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The Mises Review

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Legalize This! The Case For Decriminalizing Drugs

Douglas N. Husak

4 2002
Volume 8, Number 4


Ruins of the Drug War

Winter 2002

 

Legalize This! The Case For Decriminalizing Drugs by Douglas N. Husak

Verso Books, 2002 x + 197 pgs.

Douglas Husak, a distinguished legal philosopher, presents in excellent fashion a key point about drug prohibition.1 He claims not to be a libertarian; he speaks disparagingly of the libertarian position "that each of us has the right to put anything we like into our bodies" (p. 22). I do not think that Husak has rightly characterized the libertarian view; what libertarian would hold that we have the right to use a drug "that turns us into homicidal maniacs" just "because these effects occur as a result of putting it into our bodies" (p. 22)?

In fact, the libertarian view is identical to the position that Husak defends. Why, he asks, should people be punished for using drugs? To punish someone is to impose a severe disability on him; and justice requires that punishment be imposed only on someone who violates rights. The mere fact, if it is one, that drug use leads to bad social consequences does not suffice.

Husak illustrates his argument with a telling example: "Does anyone believe that individuals should be punished for something simply because the failure to do so would cause an increase in the behavior for which they are punished? This rationale fails to provide the personal justification for punishment that is needed. This is not our reason to criminalize acts like murder and rape. No one would say that we should punish such acts simply because the failure to do so might lead others to commit rape and murder" (p. 175).

To punish people simply because their acts encourage others to act in a way deemed undesirable is to use people as means, in a morally unacceptable way. If the state can imprison someone because his drug use sets a bad example to children, or helps to maintain a market in drugs associated with violent crime, is it not failing to treat the drug user as an end in himself? (Of course, much of the violent crime in the drug market stems from the fact that drug sales are illegal; but Husak is concerned in his argument only about punishment for drug use.)

"Away with such Kantian nonsense," a supporter of the consequentialist position may reply. "What we need are hard facts. If it turns out that the benefits of drug prohibition exceed its costs, we have exactly the justification needed to make the use of drugs criminal. Speculative and unprovable moral theories should not bar our way."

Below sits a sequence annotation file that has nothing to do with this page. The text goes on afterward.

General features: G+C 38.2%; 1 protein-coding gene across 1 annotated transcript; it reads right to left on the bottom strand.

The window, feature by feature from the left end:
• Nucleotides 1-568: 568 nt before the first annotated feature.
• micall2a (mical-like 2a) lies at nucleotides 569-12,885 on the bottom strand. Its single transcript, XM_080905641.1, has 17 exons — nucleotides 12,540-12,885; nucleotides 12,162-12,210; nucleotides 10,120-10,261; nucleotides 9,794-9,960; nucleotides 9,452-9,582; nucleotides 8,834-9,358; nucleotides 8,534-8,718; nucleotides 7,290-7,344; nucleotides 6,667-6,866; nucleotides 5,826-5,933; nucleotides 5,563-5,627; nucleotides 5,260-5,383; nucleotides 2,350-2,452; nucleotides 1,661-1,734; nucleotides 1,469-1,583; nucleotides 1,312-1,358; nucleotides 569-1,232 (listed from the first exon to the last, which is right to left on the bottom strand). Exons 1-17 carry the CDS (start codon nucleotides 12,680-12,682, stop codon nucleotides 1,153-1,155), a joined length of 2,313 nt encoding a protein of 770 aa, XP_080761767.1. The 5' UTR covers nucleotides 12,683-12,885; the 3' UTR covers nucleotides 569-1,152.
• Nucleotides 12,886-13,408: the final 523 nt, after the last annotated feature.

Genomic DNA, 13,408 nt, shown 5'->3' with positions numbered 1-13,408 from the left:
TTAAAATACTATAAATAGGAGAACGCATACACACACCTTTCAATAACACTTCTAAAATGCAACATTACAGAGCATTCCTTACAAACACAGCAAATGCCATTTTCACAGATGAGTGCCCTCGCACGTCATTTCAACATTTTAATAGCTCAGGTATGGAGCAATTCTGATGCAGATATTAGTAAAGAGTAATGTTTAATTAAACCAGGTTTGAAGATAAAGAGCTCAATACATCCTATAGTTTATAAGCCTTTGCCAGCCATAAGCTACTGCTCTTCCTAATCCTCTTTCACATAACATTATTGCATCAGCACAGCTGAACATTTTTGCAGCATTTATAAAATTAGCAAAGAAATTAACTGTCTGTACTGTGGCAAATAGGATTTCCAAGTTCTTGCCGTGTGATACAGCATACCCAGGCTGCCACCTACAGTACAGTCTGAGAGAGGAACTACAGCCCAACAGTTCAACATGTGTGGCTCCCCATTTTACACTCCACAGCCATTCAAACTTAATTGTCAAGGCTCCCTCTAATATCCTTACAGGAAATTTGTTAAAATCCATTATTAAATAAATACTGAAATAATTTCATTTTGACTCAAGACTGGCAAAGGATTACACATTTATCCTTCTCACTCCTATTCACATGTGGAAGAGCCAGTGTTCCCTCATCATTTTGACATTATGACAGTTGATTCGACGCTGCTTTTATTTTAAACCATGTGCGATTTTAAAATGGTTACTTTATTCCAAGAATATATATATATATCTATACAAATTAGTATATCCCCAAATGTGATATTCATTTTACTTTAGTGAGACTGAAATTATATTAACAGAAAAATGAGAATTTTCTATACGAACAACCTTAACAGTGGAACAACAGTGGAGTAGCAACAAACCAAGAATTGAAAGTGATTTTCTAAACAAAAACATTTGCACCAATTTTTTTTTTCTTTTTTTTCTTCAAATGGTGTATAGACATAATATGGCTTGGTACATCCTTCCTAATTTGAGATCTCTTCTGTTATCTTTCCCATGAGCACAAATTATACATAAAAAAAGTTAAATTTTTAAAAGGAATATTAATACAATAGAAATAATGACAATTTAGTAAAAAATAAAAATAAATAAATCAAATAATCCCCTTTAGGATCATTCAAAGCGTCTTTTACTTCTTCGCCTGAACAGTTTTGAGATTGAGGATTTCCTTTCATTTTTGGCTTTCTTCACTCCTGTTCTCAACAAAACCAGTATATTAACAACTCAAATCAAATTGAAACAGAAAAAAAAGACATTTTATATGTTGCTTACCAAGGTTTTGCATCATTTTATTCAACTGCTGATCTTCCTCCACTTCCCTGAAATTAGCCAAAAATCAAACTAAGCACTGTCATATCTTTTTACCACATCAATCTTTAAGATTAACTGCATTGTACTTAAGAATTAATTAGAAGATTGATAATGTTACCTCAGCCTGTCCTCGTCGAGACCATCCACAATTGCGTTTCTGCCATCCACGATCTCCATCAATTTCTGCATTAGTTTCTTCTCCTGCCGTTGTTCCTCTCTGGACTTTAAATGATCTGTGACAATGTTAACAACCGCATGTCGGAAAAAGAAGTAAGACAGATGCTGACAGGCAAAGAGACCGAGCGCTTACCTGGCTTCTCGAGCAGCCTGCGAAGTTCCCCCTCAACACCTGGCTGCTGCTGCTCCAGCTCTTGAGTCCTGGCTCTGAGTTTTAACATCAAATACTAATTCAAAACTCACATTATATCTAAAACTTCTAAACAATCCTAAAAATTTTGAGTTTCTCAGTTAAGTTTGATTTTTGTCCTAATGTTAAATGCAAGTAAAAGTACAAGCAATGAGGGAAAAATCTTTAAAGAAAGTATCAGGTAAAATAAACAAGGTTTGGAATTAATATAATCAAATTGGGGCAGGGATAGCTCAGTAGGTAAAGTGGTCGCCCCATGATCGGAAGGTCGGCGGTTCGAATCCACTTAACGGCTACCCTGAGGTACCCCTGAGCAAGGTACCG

Husak replies to this objection in what I regard as the most brilliant passage of his book. In it, he makes an important contribution to moral theory that in scope goes far beyond the drug issue. Husak points out that our imagined objector cannot escape moral theory of the sort he dismisses as speculative. "Critics of prohibition denigrate principles of justice at their peril, for a harm-reduction approach is no less dependent on moral evaluation than the alternative they reject" (p. 177).

Our author makes good his claim with a neglected but obvious truth. How are we supposed to balance good and bad consequences, without using moral theory? "We could not hope to balance incommensurables unless we were willing to judge that some outcomes were more valuable than others. These judgments of value are moral judgments" (p. 177).

The drug prohibitionist may elect at this point to bite the bullet. He may contend that drug use not only has bad effects but also is in itself wrong, in a way that justifies punishment. But why should we accept this? The use of alcohol has similar effects to those found in drug use, yet no one proposes making the mere act of drinking a crime.

 

Husak has backed the drug prohibitionist into a corner. The supporter of prohibition must locate an important difference between alcohol (or tobacco) and drugs the use of which he wishes to ban. Husak has little difficulty in showing that a recent attempt by the distinguished criminologist James Q. Wilson to do this fails completely. Wilson claims that use of cocaine "alters the soul," but smoking does not. Unfortunately, Wilson fails to explain his contention in a way that can be rationally assessed. Unless he or some other prohibitionist can do so, the case for banning the use of drugs lies in ruins.

1 By "drugs" in the following I mean substances such as cocaine and heroin
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